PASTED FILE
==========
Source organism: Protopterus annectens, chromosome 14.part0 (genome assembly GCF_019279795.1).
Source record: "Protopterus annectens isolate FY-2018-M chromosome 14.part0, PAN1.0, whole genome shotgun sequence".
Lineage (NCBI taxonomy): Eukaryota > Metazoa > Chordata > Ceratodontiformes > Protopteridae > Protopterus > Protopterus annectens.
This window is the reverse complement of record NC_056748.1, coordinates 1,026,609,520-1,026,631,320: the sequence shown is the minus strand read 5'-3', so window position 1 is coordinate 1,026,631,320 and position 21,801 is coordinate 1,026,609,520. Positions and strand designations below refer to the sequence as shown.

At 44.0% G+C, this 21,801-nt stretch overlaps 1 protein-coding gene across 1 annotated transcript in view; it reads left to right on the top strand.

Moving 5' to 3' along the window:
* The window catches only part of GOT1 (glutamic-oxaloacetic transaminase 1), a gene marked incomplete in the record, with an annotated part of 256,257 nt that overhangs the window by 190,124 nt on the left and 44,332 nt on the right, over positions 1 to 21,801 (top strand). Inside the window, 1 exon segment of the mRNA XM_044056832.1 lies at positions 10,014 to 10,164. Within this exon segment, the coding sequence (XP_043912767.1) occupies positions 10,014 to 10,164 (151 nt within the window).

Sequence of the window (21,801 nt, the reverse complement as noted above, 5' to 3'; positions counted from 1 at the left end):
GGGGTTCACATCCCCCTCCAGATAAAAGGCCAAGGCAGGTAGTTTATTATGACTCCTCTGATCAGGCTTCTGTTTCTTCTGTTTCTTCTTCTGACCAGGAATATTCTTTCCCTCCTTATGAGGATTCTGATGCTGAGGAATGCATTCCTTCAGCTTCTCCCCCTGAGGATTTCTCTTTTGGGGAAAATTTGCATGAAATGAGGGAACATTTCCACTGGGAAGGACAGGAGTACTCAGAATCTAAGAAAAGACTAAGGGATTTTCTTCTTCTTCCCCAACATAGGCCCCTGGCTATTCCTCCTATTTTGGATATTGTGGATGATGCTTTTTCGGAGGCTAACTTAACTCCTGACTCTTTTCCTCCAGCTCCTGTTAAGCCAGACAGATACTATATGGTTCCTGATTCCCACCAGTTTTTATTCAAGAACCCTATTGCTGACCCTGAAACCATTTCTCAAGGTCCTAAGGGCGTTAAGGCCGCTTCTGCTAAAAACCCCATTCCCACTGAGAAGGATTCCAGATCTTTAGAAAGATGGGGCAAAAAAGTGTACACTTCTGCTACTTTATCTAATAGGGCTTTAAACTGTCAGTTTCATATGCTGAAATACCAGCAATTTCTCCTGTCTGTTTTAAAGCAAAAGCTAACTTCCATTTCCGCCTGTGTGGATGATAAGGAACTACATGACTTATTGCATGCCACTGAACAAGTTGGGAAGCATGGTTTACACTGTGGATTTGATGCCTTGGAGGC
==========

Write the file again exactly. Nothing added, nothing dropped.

Source organism: Protopterus annectens, chromosome 14.part0 (genome assembly GCF_019279795.1).
Source record: "Protopterus annectens isolate FY-2018-M chromosome 14.part0, PAN1.0, whole genome shotgun sequence".
Lineage (NCBI taxonomy): Eukaryota > Metazoa > Chordata > Ceratodontiformes > Protopteridae > Protopterus > Protopterus annectens.
This window is the reverse complement of record NC_056748.1, coordinates 1,026,609,520-1,026,631,320: the sequence shown is the minus strand read 5'-3', so window position 1 is coordinate 1,026,631,320 and position 21,801 is coordinate 1,026,609,520. Positions and strand designations below refer to the sequence as shown.

At 44.0% G+C, this 21,801-nt stretch overlaps 1 protein-coding gene across 1 annotated transcript in view; it reads left to right on the top strand.

Moving 5' to 3' along the window:
* The window catches only part of GOT1 (glutamic-oxaloacetic transaminase 1), a gene marked incomplete in the record, with an annotated part of 256,257 nt that overhangs the window by 190,124 nt on the left and 44,332 nt on the right, over positions 1 to 21,801 (top strand). Inside the window, 1 exon segment of the mRNA XM_044056832.1 lies at positions 10,014 to 10,164. Within this exon segment, the coding sequence (XP_043912767.1) occupies positions 10,014 to 10,164 (151 nt within the window).

Sequence of the window (21,801 nt, the reverse complement as noted above, 5' to 3'; positions counted from 1 at the left end):
GGGGTTCACATCCCCCTCCAGATAAAAGGCCAAGGCAGGTAGTTTATTATGACTCCTCTGATCAGGCTTCTGTTTCTTCTGTTTCTTCTTCTGACCAGGAATATTCTTTCCCTCCTTATGAGGATTCTGATGCTGAGGAATGCATTCCTTCAGCTTCTCCCCCTGAGGATTTCTCTTTTGGGGAAAATTTGCATGAAATGAGGGAACATTTCCACTGGGAAGGACAGGAGTACTCAGAATCTAAGAAAAGACTAAGGGATTTTCTTCTTCTTCCCCAACATAGGCCCCTGGCTATTCCTCCTATTTTGGATATTGTGGATGATGCTTTTTCGGAGGCTAACTTAACTCCTGACTCTTTTCCTCCAGCTCCTGTTAAGCCAGACAGATACTATATGGTTCCTGATTCCCACCAGTTTTTATTCAAGAACCCTATTGCTGACCCTGAAACCATTTCTCAAGGTCCTAAGGGCGTTAAGGCCGCTTCTGCTAAAAACCCCATTCCCACTGAGAAGGATTCCAGATCTTTAGAAAGATGGGGCAAAAAAGTGTACACTTCTGCTACTTTATCTAATAGGGCTTTAAACTGTCAGTTTCATATGCTGAAATACCAGCAATTTCTCCTGTCTGTTTTAAAGCAAAAGCTAACTTCCATTTCCGCCTGTGTGGATGATAAGGAACTACATGACTTATTGCATGCCACTGAACAAGTTGGGAAGCATGGTTTACACTGTGGATTTGATGCCTTGGAGGC